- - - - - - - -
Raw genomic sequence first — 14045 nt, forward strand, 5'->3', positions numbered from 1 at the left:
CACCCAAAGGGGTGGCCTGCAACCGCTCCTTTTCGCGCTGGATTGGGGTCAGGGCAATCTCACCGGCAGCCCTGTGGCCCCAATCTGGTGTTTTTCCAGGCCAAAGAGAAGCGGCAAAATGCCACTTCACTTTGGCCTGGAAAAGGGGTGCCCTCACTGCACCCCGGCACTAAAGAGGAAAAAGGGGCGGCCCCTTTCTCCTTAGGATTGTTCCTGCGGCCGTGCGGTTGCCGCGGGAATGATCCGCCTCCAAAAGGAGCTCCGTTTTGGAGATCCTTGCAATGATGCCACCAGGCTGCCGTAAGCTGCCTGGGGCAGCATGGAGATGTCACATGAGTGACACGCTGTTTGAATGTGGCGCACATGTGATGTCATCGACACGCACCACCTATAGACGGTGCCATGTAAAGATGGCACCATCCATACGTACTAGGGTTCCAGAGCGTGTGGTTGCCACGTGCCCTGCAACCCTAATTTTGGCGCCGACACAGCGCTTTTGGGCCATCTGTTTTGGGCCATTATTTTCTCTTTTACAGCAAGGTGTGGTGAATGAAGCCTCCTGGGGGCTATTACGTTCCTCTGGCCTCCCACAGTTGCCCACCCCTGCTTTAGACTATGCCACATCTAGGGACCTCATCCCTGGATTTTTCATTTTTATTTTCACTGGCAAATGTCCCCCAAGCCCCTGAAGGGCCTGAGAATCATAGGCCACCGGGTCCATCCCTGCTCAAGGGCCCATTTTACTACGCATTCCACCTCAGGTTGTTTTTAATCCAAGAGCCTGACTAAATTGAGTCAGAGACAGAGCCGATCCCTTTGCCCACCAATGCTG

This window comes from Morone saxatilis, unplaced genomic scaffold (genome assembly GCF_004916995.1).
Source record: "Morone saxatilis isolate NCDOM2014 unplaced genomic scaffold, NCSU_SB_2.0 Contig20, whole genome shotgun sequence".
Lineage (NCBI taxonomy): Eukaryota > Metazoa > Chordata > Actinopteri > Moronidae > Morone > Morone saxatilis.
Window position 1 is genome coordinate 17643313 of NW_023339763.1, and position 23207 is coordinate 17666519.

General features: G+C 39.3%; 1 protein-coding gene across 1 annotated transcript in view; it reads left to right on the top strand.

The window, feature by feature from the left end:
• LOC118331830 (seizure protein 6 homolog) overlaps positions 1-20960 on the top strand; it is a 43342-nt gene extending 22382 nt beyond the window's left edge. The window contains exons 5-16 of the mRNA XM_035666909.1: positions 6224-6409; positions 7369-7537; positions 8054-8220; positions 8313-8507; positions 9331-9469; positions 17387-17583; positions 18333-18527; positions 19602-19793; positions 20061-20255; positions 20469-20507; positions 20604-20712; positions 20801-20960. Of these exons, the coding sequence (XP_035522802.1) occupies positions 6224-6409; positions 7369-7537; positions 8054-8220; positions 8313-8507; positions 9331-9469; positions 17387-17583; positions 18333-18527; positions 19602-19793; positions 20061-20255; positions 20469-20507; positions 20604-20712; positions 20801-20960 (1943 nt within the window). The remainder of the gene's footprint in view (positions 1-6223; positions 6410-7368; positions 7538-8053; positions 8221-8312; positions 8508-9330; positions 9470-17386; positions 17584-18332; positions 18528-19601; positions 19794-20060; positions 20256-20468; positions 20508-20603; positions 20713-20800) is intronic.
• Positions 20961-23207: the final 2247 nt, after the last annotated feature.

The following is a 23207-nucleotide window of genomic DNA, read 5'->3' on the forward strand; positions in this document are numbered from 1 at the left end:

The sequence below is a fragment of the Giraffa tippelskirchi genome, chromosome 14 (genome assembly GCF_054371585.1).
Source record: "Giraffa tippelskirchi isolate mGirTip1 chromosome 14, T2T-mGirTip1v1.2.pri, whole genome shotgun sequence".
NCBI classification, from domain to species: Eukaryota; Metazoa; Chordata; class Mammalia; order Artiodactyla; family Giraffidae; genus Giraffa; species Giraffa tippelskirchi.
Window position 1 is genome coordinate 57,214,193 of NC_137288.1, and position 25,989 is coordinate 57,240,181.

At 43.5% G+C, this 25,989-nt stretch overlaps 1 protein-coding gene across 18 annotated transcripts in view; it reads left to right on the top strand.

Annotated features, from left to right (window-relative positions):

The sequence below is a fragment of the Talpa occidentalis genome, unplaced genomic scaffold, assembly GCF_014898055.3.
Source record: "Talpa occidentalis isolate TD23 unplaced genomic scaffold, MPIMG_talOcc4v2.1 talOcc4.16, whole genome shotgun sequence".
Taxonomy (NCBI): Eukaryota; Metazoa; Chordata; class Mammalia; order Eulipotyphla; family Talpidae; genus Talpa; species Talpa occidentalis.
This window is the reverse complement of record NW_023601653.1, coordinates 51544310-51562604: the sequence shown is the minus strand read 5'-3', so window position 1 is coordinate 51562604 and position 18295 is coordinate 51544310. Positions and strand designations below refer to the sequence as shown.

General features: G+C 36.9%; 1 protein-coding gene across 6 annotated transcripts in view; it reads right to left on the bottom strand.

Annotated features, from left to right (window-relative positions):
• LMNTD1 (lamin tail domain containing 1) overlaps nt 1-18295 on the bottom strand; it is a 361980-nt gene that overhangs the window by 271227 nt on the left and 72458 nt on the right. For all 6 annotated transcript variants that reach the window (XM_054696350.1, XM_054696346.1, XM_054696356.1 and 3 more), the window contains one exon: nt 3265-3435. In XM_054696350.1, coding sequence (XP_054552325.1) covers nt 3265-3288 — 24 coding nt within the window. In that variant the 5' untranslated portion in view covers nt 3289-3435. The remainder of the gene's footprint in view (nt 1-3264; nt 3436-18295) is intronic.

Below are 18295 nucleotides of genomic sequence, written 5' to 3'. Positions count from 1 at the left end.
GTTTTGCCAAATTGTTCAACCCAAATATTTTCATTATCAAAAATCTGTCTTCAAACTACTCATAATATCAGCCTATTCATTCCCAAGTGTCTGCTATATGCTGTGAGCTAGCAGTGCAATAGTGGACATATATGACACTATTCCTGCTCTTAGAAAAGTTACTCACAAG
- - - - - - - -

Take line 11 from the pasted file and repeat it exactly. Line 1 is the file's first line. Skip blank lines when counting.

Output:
The following is a 23207-nucleotide window of genomic DNA, read 5'->3' on the forward strand; positions in this document are numbered from 1 at the left end: